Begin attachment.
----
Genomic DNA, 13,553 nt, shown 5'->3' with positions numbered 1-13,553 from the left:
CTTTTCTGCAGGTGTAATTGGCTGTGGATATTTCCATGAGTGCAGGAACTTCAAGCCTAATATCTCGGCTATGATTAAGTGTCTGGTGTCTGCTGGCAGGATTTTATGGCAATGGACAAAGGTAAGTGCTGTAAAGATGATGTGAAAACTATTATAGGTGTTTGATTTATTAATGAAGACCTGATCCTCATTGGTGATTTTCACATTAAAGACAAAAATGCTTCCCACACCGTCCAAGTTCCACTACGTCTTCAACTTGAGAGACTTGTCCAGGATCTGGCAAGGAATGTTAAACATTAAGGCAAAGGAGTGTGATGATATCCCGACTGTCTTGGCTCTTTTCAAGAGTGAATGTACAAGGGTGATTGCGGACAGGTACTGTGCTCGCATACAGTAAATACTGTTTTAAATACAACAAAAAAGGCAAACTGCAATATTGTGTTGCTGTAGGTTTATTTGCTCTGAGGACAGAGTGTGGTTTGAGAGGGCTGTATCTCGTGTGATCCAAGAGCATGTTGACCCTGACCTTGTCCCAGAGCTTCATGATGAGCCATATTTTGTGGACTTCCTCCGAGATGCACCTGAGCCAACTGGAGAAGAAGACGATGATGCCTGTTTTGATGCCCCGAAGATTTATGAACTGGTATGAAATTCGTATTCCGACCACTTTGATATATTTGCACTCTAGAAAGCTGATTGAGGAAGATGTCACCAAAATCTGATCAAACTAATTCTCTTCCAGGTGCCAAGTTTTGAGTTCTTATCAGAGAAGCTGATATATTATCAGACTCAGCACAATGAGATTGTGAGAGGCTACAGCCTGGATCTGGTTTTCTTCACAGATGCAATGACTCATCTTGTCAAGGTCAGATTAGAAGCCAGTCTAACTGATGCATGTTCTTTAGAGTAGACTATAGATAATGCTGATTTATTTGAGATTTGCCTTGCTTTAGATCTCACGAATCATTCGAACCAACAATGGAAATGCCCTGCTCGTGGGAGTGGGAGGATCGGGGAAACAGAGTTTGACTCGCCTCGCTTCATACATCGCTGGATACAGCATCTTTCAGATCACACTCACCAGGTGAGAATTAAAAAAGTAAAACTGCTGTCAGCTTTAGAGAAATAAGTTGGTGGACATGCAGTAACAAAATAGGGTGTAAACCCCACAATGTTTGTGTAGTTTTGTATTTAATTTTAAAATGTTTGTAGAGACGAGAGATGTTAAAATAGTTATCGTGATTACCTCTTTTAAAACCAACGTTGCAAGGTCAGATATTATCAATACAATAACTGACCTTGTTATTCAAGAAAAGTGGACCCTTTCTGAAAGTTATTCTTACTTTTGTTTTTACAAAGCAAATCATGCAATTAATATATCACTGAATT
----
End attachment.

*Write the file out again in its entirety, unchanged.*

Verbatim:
Genomic DNA, 13,553 nt, shown 5'->3' with positions numbered 1-13,553 from the left:
CTTTTCTGCAGGTGTAATTGGCTGTGGATATTTCCATGAGTGCAGGAACTTCAAGCCTAATATCTCGGCTATGATTAAGTGTCTGGTGTCTGCTGGCAGGATTTTATGGCAATGGACAAAGGTAAGTGCTGTAAAGATGATGTGAAAACTATTATAGGTGTTTGATTTATTAATGAAGACCTGATCCTCATTGGTGATTTTCACATTAAAGACAAAAATGCTTCCCACACCGTCCAAGTTCCACTACGTCTTCAACTTGAGAGACTTGTCCAGGATCTGGCAAGGAATGTTAAACATTAAGGCAAAGGAGTGTGATGATATCCCGACTGTCTTGGCTCTTTTCAAGAGTGAATGTACAAGGGTGATTGCGGACAGGTACTGTGCTCGCATACAGTAAATACTGTTTTAAATACAACAAAAAAGGCAAACTGCAATATTGTGTTGCTGTAGGTTTATTTGCTCTGAGGACAGAGTGTGGTTTGAGAGGGCTGTATCTCGTGTGATCCAAGAGCATGTTGACCCTGACCTTGTCCCAGAGCTTCATGATGAGCCATATTTTGTGGACTTCCTCCGAGATGCACCTGAGCCAACTGGAGAAGAAGACGATGATGCCTGTTTTGATGCCCCGAAGATTTATGAACTGGTATGAAATTCGTATTCCGACCACTTTGATATATTTGCACTCTAGAAAGCTGATTGAGGAAGATGTCACCAAAATCTGATCAAACTAATTCTCTTCCAGGTGCCAAGTTTTGAGTTCTTATCAGAGAAGCTGATATATTATCAGACTCAGCACAATGAGATTGTGAGAGGCTACAGCCTGGATCTGGTTTTCTTCACAGATGCAATGACTCATCTTGTCAAGGTCAGATTAGAAGCCAGTCTAACTGATGCATGTTCTTTAGAGTAGACTATAGATAATGCTGATTTATTTGAGATTTGCCTTGCTTTAGATCTCACGAATCATTCGAACCAACAATGGAAATGCCCTGCTCGTGGGAGTGGGAGGATCGGGGAAACAGAGTTTGACTCGCCTCGCTTCATACATCGCTGGATACAGCATCTTTCAGATCACACTCACCAGGTGAGAATTAAAAAAGTAAAACTGCTGTCAGCTTTAGAGAAATAAGTTGGTGGACATGCAGTAACAAAATAGGGTGTAAACCCCACAATGTTTGTGTAGTTTTGTATTTAATTTTAAAATGTTTGTAGAGACGAGAGATGTTAAAATAGTTATCGTGATTACCTCTTTTAAAACCAACGTTGCAAGGTCAGATATTATCAATACAATAACTGACCTTGTTATTCAAGAAAAGTGGACCCTTTCTGAAAGTTATTCTTACTTTTGTTTTTACAAAGCAAATCATGCAATTAATATATCACTGAATT